- "The Con Is On (2018)" – via www.imdb.com.
- "Uma Thurman, DIY queen, crafted herself 'a trailer out of two boxes' filming 'The Con Is On'".
- "Uma Thurman on The Con Is On, Acting Ruthlessly, and Her Met Gala Plans".
- "Uma Thurman Joins Cast of Lars von Trier's 'The House That Jack Built'". Variety. March 7, 2017. Retrieved April 29, 2017.
- "Lars von Trier talks Uma Thurman, serial killers and Cannes at first press conference since Nazi row".
- Keslassy, Elsa (April 19, 2018). "Cannes Adds Lars von Trier's 'The House That Jack Built,' Sets Terry Gilliam's 'Don Quixote' as Closer".
- "Cannes: Lars Von Trier's "Disgusting," "Torturous" Film Sparks Walkouts".
- Mumford, Gwilym (May 15, 2018). "'Vomitive. Pathetic': Lars von Trier film prompts mass walkouts at Cannes". the Guardian.
- "Uma Thurman And Rob Riggle Join The War With Grandpa". Empire. April 24, 2017. Retrieved April 29, 2017.
- "Lionsgate Publicity". www.lionsgatepublicity.com.
- "Empire Magazine's 100 Sexiest Movie Stars ". Retrieved April 29, 2017.
- "Empire Magazine's Top 100 Movie Stars ". Retrieved April 29, 2017.
- "Jolie sizzles atop 'FHM' sexiest list". USA Today. March 23, 2017. Retrieved April 29, 2017.
- "2004 Hot 100 List". Maxim. May 1, 2004. Retrieved April 29, 2017.
- "2005 Hot 100 List". Maxim. May 1, 2005. Retrieved April 29, 2017.
- "2006 Hot 100 List". Maxim. May 1, 2006. Retrieved April 29, 2017.
- "The 100 Hottest Women of the 21st Century Photos". GQ. January 15, 2013. Retrieved August 29, 2017.
- "Uma Thurman awarded French honour". BBC. February 8, 2006. Retrieved January 20, 2016.
- "Uma Thurman, nouveau Chevalier des Arts et des Lettres en 2006..." (in French). puretrend.com. Retrieved January 20, 2016.
- "New Fall Out Boy Song 'Uma Thurman' Is Best Yet From New Album". Billboard. January 12, 2015. Retrieved April 29, 2017.
- "Fall Out Boy's 'Uma Thurman' Samples 'The Munsters' Theme Song, And It's Rad". MTV. January 1, 2015. Retrieved April 29, 2017.
- "American Beauty/American Psycho, New Album Out Now, Featuring: 'Irresistible,' 'Uma Thurman,' & 'Centuries'". Fall Out Boy. Archived from the original on September 26, 2016. Retrieved April 29, 2017.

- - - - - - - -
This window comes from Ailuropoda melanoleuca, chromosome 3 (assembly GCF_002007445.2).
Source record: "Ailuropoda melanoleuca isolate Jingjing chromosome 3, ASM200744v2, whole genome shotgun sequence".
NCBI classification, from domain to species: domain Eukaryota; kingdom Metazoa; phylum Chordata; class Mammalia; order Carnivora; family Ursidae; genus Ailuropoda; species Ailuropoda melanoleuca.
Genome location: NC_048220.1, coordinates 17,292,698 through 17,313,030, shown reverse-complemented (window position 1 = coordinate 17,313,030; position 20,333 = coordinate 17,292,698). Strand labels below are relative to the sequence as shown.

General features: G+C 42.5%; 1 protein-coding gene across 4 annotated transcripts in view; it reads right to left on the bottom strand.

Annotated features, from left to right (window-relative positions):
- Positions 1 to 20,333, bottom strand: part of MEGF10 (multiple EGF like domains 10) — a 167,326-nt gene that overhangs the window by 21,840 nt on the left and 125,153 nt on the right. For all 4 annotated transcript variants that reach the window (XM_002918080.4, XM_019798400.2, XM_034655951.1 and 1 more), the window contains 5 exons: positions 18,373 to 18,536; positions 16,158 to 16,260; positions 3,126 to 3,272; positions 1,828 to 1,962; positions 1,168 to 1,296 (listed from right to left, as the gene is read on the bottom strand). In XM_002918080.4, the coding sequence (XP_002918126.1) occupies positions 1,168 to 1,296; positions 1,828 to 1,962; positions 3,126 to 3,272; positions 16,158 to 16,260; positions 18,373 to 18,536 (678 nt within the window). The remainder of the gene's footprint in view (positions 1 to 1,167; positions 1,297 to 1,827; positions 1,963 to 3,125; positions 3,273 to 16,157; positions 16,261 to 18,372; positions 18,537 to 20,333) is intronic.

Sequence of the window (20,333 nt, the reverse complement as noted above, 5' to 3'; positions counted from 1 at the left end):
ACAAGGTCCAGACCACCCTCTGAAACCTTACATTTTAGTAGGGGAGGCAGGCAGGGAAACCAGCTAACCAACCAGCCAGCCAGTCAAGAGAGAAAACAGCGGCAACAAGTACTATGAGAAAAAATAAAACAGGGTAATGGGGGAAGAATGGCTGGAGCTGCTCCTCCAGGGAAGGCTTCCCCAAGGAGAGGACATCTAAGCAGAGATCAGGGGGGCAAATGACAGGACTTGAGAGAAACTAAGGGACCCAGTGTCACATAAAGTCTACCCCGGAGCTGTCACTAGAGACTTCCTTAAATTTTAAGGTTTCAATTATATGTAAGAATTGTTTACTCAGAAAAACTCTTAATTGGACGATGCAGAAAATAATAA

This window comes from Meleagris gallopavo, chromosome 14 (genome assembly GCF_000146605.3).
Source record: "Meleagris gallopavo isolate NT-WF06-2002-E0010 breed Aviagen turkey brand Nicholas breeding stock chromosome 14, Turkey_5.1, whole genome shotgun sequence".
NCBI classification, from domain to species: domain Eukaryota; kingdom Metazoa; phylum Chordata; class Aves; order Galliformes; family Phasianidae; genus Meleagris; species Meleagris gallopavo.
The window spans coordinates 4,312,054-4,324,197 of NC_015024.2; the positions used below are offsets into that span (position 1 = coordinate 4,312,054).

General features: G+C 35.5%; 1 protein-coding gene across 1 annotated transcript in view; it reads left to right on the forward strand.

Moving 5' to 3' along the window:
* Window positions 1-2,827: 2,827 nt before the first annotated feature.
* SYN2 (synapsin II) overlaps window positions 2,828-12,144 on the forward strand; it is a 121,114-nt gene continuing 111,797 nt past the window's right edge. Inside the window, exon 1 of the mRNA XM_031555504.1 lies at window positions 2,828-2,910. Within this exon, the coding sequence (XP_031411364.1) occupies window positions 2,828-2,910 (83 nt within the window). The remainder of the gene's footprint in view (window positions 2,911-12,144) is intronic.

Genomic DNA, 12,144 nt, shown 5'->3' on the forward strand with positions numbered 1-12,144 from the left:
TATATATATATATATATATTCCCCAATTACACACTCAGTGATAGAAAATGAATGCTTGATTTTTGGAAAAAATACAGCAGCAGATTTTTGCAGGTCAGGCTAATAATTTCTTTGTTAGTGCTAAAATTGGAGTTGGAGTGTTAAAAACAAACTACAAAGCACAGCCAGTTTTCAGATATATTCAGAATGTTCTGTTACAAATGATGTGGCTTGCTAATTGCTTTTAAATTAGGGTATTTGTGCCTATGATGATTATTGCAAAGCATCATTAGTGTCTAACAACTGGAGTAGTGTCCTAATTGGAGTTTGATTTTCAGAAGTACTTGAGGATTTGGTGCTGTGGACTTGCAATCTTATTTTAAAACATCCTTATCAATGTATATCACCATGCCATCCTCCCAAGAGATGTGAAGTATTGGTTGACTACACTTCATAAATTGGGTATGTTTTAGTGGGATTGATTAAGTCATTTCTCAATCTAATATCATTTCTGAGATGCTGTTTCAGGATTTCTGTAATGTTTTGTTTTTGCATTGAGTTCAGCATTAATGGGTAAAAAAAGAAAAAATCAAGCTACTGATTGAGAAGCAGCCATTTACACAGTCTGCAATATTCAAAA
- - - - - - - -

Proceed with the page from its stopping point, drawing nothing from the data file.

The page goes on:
- "14 Things We Learned on the Road With Fall Out Boy". Rolling Stone. Retrieved January 15, 2015.
- "NBC Today show interview of Uma Thurman". Today. October 26, 2015. Retrieved April 29, 2017.
- "How Uma Thurman's 1995 Oscar Dress Changed the Red Carpet Forever". Stylecaster.com. 2015. Retrieved April 29, 2017.
- Urmee Khan (October 9, 2008). "Liz Hurley 'safety pin' dress voted the greatest dress". The Telegraph. Retrieved May 24, 2011.
- Lisa Rose (January 24, 2008). "The Oscars' Most Iconic Red Dresses - 2000: UMA THURMAN - Academy Awards, Uma Thurman". People. Time Inc. Retrieved April 22, 2015.
- "Uma Thurman sues Lancome in advertising dispute". USA Today. May 9, 2008. Retrieved April 29, 2017.
- Lee Barron (December 1, 2014). Celebrity Cultures: An Introduction. p. 56. ISBN 9781473911369. Retrieved April 29, 2017.
- "Uma Thurman's New Role: The Face of Parfums Givenchy's New Fragrance". People. Time Inc. April 13, 2009. Retrieved April 29, 2017.
- "The 2014 Campari calendar featuring Uma Thurman". Daily Telegraph. UK. Retrieved April 29, 2017.
- "Campari presenta lo straordinario Calendario 2014 e le sue spumeggianti Worldwide Celebrations (in Italian)". Campari Group. November 11, 2013. Retrieved April 29, 2017.
- "'More naked than a nude': A-list stars strip down for 2017 Pirelli calendar". CNN. November 29, 2016. Retrieved April 29, 2017.
- "Nicole Kidman, Uma Thurman, and Penelope Cruz Stripped Down for the 2017 Pirelli Calendar". Maxim. November 29, 2016. Retrieved April 29, 2017.
- "Uma Thurman to wed again", The Seattle Times, June 28, 2008.
- Piccalo, Gina; Roug, Louise (July 26, 2002). "Their Kind of Reality". Los Angeles Times. Retrieved October 16, 2011.
- "Obituaries". Fort Worth Star-Telegram. October 14, 2005. pp. B5 Metro. Retrieved February 28, 2011.
Howard Green, 84, passed away Thursday, Oct. 13, 2005.... Survivors: Wife, Mary Utley Green; daughter, Leslie Green Hawke of Bucharest, Romania; grandson, Ethan Green Hawke and his offspring: Maya Thurman Hawke and Levon Green Hawke, of New York, N.Y....
- Chestang, Raphael (February 21, 2017). "Uma Thurman Opens Up About the 'Worst Decision' She's Made in Turning Down a Role". Entertainment Tonight. Retrieved February 5, 2018.
- Silverman, Stephen M. (October 7, 2005). "Uma Calls Split from Ethan 'Excruciating'". People. Time Inc. Retrieved July 17, 2013.
- Singh, Anita (June 27, 2008). "Actress Uma Thurman Engaged to Arpad Busson". Daily Telegraph. London. Retrieved July 16, 2012.
- Hamm, Liza; Lye Miga, Bethany (December 8, 2009). "Uma Thurman Calls Off Engagement". People. Time Inc. Retrieved October 12, 2014.
- "Uma Thurman Expecting Third Child". People. Time Inc. February 27, 2012.
- "Uma Thurman and Arpad Busson Call Off Engagement Again". Seattle Post-Intelligencer. April 22, 2014. Archived from the original on April 23, 2014. Retrieved April 23, 2014.
- "Uma Thurman Daughter's Name Revealed". People. Time Inc. October 17, 2012. Retrieved July 17, 2013.